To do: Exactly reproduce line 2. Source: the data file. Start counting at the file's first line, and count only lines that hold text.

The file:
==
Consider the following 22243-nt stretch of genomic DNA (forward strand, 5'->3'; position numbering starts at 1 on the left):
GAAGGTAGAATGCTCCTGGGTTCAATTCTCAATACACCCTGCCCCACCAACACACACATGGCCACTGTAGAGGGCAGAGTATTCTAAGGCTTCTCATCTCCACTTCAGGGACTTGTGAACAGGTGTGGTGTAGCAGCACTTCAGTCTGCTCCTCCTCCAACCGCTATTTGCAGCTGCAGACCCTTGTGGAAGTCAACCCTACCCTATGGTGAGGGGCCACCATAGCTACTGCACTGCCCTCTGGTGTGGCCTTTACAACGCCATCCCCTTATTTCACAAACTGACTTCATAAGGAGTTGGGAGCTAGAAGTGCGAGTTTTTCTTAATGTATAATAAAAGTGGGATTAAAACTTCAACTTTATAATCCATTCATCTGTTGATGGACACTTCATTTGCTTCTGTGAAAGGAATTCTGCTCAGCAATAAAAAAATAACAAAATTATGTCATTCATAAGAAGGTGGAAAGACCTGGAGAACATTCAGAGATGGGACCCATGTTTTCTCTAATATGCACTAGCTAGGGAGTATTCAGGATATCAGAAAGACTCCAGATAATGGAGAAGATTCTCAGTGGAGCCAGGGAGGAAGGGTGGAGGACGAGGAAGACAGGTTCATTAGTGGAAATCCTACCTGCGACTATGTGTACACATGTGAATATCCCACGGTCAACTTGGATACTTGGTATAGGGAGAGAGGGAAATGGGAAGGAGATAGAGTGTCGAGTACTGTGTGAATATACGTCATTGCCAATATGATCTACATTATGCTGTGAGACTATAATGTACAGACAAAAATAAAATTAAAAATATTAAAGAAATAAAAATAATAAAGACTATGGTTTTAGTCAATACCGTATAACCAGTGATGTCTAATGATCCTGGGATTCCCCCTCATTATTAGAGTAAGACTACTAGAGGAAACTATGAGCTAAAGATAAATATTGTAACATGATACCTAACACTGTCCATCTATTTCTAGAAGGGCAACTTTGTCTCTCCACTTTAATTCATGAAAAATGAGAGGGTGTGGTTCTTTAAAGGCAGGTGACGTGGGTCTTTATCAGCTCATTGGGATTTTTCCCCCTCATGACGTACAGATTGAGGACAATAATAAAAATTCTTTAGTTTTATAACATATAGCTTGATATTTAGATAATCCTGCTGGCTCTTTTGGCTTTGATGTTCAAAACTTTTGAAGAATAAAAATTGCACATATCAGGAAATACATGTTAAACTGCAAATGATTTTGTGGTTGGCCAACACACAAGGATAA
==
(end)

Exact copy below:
GAAGGTAGAATGCTCCTGGGTTCAATTCTCAATACACCCTGCCCCACCAACACACACATGGCCACTGTAGAGGGCAGAGTATTCTAAGGCTTCTCATCTCCACTTCAGGGACTTGTGAACAGGTGTGGTGTAGCAGCACTTCAGTCTGCTCCTCCTCCAACCGCTATTTGCAGCTGCAGACCCTTGTGGAAGTCAACCCTACCCTATGGTGAGGGGCCACCATAGCTACTGCACTGCCCTCTGGTGTGGCCTTTACAACGCCATCCCCTTATTTCACAAACTGACTTCATAAGGAGTTGGGAGCTAGAAGTGCGAGTTTTTCTTAATGTATAATAAAAGTGGGATTAAAACTTCAACTTTATAATCCATTCATCTGTTGATGGACACTTCATTTGCTTCTGTGAAAGGAATTCTGCTCAGCAATAAAAAAATAACAAAATTATGTCATTCATAAGAAGGTGGAAAGACCTGGAGAACATTCAGAGATGGGACCCATGTTTTCTCTAATATGCACTAGCTAGGGAGTATTCAGGATATCAGAAAGACTCCAGATAATGGAGAAGATTCTCAGTGGAGCCAGGGAGGAAGGGTGGAGGACGAGGAAGACAGGTTCATTAGTGGAAATCCTACCTGCGACTATGTGTACACATGTGAATATCCCACGGTCAACTTGGATACTTGGTATAGGGAGAGAGGGAAATGGGAAGGAGATAGAGTGTCGAGTACTGTGTGAATATACGTCATTGCCAATATGATCTACATTATGCTGTGAGACTATAATGTACAGACAAAAATAAAATTAAAAATATTAAAGAAATAAAAATAATAAAGACTATGGTTTTAGTCAATACCGTATAACCAGTGATGTCTAATGATCCTGGGATTCCCCCTCATTATTAGAGTAAGACTACTAGAGGAAACTATGAGCTAAAGATAAATATTGTAACATGATACCTAACACTGTCCATCTATTTCTAGAAGGGCAACTTTGTCTCTCCACTTTAATTCATGAAAAATGAGAGGGTGTGGTTCTTTAAAGGCAGGTGACGTGGGTCTTTATCAGCTCATTGGGATTTTTCCCCCTCATGACGTACAGATTGAGGACAATAATAAAAATTCTTTAGTTTTATAACATATAGCTTGATATTTAGATAATCCTGCTGGCTCTTTTGGCTTTGATGTTCAAAACTTTTGAAGAATAAAAATTGCACATATCAGGAAATACATGTTAAACTGCAAATGATTTTGTGGTTGGCCAACACACAAGGATAA